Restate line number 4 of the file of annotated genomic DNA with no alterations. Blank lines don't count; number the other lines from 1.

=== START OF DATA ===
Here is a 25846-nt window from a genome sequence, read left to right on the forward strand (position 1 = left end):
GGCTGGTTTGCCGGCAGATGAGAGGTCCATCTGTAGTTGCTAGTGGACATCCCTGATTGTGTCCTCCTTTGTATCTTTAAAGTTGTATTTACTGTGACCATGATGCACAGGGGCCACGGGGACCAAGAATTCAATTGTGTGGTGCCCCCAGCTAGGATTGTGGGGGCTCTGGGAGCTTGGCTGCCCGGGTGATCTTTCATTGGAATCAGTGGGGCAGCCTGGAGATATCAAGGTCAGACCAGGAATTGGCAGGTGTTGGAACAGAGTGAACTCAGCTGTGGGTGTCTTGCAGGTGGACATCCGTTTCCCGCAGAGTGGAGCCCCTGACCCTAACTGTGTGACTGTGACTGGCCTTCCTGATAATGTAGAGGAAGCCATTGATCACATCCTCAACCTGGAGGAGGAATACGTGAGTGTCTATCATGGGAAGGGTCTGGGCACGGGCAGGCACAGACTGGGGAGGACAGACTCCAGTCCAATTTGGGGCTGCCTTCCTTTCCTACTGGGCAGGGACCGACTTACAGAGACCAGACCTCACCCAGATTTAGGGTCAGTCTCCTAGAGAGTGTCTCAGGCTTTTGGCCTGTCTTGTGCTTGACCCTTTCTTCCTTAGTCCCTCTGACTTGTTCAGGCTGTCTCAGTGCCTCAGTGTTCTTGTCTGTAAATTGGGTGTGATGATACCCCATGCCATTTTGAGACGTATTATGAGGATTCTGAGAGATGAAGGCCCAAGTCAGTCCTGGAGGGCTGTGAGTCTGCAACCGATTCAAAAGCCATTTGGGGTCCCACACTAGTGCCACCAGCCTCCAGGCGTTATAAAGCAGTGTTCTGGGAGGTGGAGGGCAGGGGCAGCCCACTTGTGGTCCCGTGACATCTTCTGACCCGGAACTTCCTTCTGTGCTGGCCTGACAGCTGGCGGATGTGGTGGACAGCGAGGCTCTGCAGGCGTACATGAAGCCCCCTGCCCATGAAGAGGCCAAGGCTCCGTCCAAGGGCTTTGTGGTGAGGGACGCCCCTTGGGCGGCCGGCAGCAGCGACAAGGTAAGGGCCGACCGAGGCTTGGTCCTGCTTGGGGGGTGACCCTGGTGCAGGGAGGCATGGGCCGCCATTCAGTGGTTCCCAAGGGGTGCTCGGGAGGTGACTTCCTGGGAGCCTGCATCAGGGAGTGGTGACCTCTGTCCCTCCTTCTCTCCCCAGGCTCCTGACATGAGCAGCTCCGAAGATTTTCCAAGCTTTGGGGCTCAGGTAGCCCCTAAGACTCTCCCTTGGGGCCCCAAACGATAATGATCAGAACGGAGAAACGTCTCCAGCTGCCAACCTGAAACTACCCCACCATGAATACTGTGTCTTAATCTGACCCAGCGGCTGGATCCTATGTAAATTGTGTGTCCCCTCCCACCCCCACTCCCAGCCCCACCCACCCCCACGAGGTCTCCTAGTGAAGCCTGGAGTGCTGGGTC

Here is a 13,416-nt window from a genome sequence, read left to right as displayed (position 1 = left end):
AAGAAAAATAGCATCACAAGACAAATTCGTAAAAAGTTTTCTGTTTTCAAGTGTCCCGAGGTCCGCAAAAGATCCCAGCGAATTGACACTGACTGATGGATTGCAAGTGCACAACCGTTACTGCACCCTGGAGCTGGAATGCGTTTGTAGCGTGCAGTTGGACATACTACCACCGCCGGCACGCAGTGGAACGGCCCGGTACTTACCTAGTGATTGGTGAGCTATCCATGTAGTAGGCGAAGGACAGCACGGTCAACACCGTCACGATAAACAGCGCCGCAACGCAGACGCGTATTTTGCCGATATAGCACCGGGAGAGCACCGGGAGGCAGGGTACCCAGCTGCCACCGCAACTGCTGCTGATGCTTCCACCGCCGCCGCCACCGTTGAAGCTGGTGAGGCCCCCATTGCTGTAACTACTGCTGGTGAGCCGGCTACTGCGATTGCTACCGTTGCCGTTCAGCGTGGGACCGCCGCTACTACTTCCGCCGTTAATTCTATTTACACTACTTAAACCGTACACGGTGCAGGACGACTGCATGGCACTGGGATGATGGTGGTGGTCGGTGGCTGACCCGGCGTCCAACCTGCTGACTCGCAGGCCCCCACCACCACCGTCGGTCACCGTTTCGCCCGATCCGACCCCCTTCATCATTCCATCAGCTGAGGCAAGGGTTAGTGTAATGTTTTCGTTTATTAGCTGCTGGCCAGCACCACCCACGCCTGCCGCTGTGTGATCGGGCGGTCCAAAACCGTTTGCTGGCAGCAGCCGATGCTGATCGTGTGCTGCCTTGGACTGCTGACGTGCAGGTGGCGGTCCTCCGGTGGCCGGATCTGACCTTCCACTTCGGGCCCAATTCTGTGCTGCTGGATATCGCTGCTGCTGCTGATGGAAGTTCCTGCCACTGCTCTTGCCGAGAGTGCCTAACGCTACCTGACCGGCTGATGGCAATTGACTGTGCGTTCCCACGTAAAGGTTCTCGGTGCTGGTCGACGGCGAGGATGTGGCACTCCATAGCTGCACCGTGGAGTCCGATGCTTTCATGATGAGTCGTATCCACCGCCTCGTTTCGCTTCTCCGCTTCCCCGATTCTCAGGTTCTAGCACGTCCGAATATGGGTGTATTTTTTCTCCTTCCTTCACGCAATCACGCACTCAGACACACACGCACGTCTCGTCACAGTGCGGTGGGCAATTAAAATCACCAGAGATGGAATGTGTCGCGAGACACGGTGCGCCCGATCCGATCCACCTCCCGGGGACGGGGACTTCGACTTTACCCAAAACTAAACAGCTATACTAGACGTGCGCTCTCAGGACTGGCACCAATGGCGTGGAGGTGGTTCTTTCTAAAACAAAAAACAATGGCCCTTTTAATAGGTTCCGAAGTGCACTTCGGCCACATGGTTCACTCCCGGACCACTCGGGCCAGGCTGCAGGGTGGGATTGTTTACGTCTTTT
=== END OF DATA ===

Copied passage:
AAGAAAAATAGCATCACAAGACAAATTCGTAAAAAGTTTTCTGTTTTCAAGTGTCCCGAGGTCCGCAAAAGATCCCAGCGAATTGACACTGACTGATGGATTGCAAGTGCACAACCGTTACTGCACCCTGGAGCTGGAATGCGTTTGTAGCGTGCAGTTGGACATACTACCACCGCCGGCACGCAGTGGAACGGCCCGGTACTTACCTAGTGATTGGTGAGCTATCCATGTAGTAGGCGAAGGACAGCACGGTCAACACCGTCACGATAAACAGCGCCGCAACGCAGACGCGTATTTTGCCGATATAGCACCGGGAGAGCACCGGGAGGCAGGGTACCCAGCTGCCACCGCAACTGCTGCTGATGCTTCCACCGCCGCCGCCACCGTTGAAGCTGGTGAGGCCCCCATTGCTGTAACTACTGCTGGTGAGCCGGCTACTGCGATTGCTACCGTTGCCGTTCAGCGTGGGACCGCCGCTACTACTTCCGCCGTTAATTCTATTTACACTACTTAAACCGTACACGGTGCAGGACGACTGCATGGCACTGGGATGATGGTGGTGGTCGGTGGCTGACCCGGCGTCCAACCTGCTGACTCGCAGGCCCCCACCACCACCGTCGGTCACCGTTTCGCCCGATCCGACCCCCTTCATCATTCCATCAGCTGAGGCAAGGGTTAGTGTAATGTTTTCGTTTATTAGCTGCTGGCCAGCACCACCCACGCCTGCCGCTGTGTGATCGGGCGGTCCAAAACCGTTTGCTGGCAGCAGCCGATGCTGATCGTGTGCTGCCTTGGACTGCTGACGTGCAGGTGGCGGTCCTCCGGTGGCCGGATCTGACCTTCCACTTCGGGCCCAATTCTGTGCTGCTGGATATCGCTGCTGCTGCTGATGGAAGTTCCTGCCACTGCTCTTGCCGAGAGTGCCTAACGCTACCTGACCGGCTGATGGCAATTGACTGTGCGTTCCCACGTAAAGGTTCTCGGTGCTGGTCGACGGCGAGGATGTGGCACTCCATAGCTGCACCGTGGAGTCCGATGCTTTCATGATGAGTCGTATCCACCGCCTCGTTTCGCTTCTCCGCTTCCCCGATTCTCAGGTTCTAGCACGTCCGAATATGGGTGTATTTTTTCTCCTTCCTTCACGCAATCACGCACTCAGACACACACGCACGTCTCGTCACAGTGCGGTGGGCAATTAAAATCACCAGAGATGGAATGTGTCGCGAGACACGGTGCGCCCGATCCGATCCACCTCCCGGGGACGGGGACTTCGACTTTACCCAAAACTAAACAGCTATACTAGACGTGCGCTCTCAGGACTGGCACCAATGGCGTGGAGGTGGTTCTTTCTAAAACAAAAAACAATGGCCCTTTTAATAGGTTCCGAAGTGCACTTCGGCCACATGGTTCACTCCCGGACCACTCGGGCCAGGCTGCAGGGTGGGATTGTTTACGTCTTTT